Imagine a dog declining a treat – a cookie, no less – from someone just because the dog doesn’t know the person offering the treat.
Laura Peterson of Brunswick has such a dog. Luna, short for Bellaluna, and so named because Peterson, 61, picked her up on the night of a full moon in Houlton when it was minus-5 degrees outside, goes to work with Peterson every day. She stays close to her owner, and has very little interaction with the people at Yarmouth Yacht Sales. Even if they’re offering treats.
“She would never take a treat from somebody she doesn’t know,” Peterson said. “One man always comes in with a cookie in his pocket for her. After many tries, he got her to take it. They all tell me at the office that she’s neurotic. I don’t think she’s neurotic.”
Luna, a 68-pound black-and-brown lab mix, does not want for much. She won’t go to sleep, in fact, unless Peterson gives Luna her stuffed animal to cuddle with.
“I am whacky when it comes to my critters,” said Peterson, who lives alone and also has a cat. “She makes me smile and she makes my heart swell and she makes me laugh.”
Peterson is part of an important trend. According to U.S. Pet Market Outlook, 2015-2016, a report by market research publisher Packaged Facts, despite the strong tendency toward pet ownership among 18-44 year olds, it’s baby boomers who are poised to be the pet industry’s most influential demographic group. The report says boomers “have broken the historical pattern of slacking off in pet ownership as they age. Instead, they have superimposed their proclivities toward health/wellness and self-pampering onto their pets.”
Statistics showed that in 2013, pet owners spent some $55.5 billion – $21.3 billion on food, $13.2 billion on supplies, $14.2 billion on veterinary care, $2.3 billion purchasing animals and $4.5 billion for grooming and boarding. Many industry analysts believe baby boomers spend the most on their pets. Some research indicates the demographic is spending nearly twice as much on their pets than those in their 20s or 30s.
Peterson, who grew up in “the county,” in Caribou, has always had pets.
“I’m a definite critter person,” she said.
When her last dog, a collie, died, Peterson pondered her next move. Not having a pet was not an option.
“I wasn’t going to do a puppy because I didn’t think I had it in me,” she said. “I was going to do a rescue.”
Luna and Peterson were destined for each other.
A woman she knows had a dog that had given birth to nine puppies. Peterson’s cousin took one of them, and you know the rest of the story.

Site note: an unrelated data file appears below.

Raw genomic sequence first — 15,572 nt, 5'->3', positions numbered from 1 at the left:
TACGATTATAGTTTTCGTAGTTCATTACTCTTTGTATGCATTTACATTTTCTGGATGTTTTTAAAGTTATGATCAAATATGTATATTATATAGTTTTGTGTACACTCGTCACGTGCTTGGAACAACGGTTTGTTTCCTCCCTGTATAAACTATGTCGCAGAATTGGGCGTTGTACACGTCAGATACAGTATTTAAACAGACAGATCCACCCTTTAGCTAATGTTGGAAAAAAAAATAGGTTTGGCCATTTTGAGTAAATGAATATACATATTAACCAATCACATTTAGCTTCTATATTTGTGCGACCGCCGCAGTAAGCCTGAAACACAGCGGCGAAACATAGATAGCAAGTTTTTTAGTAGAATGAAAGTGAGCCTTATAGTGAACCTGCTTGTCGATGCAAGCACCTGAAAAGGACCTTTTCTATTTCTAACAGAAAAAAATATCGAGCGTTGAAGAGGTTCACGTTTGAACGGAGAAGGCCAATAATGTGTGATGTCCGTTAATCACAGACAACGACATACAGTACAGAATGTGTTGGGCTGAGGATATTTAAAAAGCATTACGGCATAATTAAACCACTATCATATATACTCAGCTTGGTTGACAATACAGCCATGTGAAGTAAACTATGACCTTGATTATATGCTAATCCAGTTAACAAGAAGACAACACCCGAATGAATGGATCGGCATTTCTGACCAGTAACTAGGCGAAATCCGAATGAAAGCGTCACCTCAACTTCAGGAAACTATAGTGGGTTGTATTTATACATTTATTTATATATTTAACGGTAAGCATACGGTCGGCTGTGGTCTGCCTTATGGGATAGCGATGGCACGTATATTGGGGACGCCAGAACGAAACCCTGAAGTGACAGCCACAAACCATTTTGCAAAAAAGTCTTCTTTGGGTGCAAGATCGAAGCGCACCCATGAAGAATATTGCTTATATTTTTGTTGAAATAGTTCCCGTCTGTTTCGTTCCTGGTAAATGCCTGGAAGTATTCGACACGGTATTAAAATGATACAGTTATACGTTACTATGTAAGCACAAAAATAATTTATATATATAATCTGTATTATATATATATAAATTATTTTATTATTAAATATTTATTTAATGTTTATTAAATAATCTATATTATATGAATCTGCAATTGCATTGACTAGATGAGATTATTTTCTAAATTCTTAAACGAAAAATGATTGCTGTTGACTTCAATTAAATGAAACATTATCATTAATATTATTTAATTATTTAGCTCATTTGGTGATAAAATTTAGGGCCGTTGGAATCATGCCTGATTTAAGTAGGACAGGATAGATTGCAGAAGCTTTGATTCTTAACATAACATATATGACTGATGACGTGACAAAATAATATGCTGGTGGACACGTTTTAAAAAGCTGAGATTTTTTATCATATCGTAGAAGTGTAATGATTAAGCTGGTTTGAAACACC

“She’ll be 7 on Nov. 16,” Peterson said. “Everybody asks me if she’s a rescue dog because she doesn’t leave my side very often. She’s my girl. She’s very sweet. My life revolves around a tennis ball. That’s the first thing I do in the morning is throw the tennis ball for her to chase, and the first thing I do when I get home in the evening. And when the tide is right in the Royal River, I swim her every day.”
Peterson will not put her precious Luna in a kennel.
“I would not have owned a puppy had I not been able to bring her to work,” she said. “I don’t think it’s right to lock her up for that long.”
The owner-dog bond is tight.
“I’m the Alpha but she’s my best friend,” Peterson said. “She’s there. She’s always there. She gives me a reason to get up and do things.”
Just to keep focused on canines, Peterson recently finished reading “A Dog’s Purpose and “A Dog’s Journey.”
Luna, meanwhile, eats a salmon-based dry dog food and fresh pumpkin with every meal, plus the in-between-meals snacks all dogs seem to crave. Like any well-reared dog, she won’t take the treats from strangers, however.
To Luna, there’s no one like Peterson.
“That’s probably the understatement of the century,” said Peterson’s daughter, Emily Griffin of Lisbon. “Mom loves her dearly. When her last collie died, she went without a dog for two years or so. But she had four or five cats. She was devastated about losing the last collie. Then Luna found her. We knew she would get (a dog) at some point.”
Griffin, an only child, grew up in Yarmouth with all sorts of animals running around. There were barnyard animals, and always at least two dogs – almost always collies. Griffin shares the same love of dogs as her mother.
“We adopted a puppy two months before we had our first child,” Griffin said. “Everybody said we were completely nuts, but it’s worked out just fine so far.”
Griffin said that Luna is great company for her mother, and vice versa. Luna has funny little habits that make her who she is, Griffin said.
“We refer to them as her neurosis,” she said. “She’s just completely attached to that tennis ball.”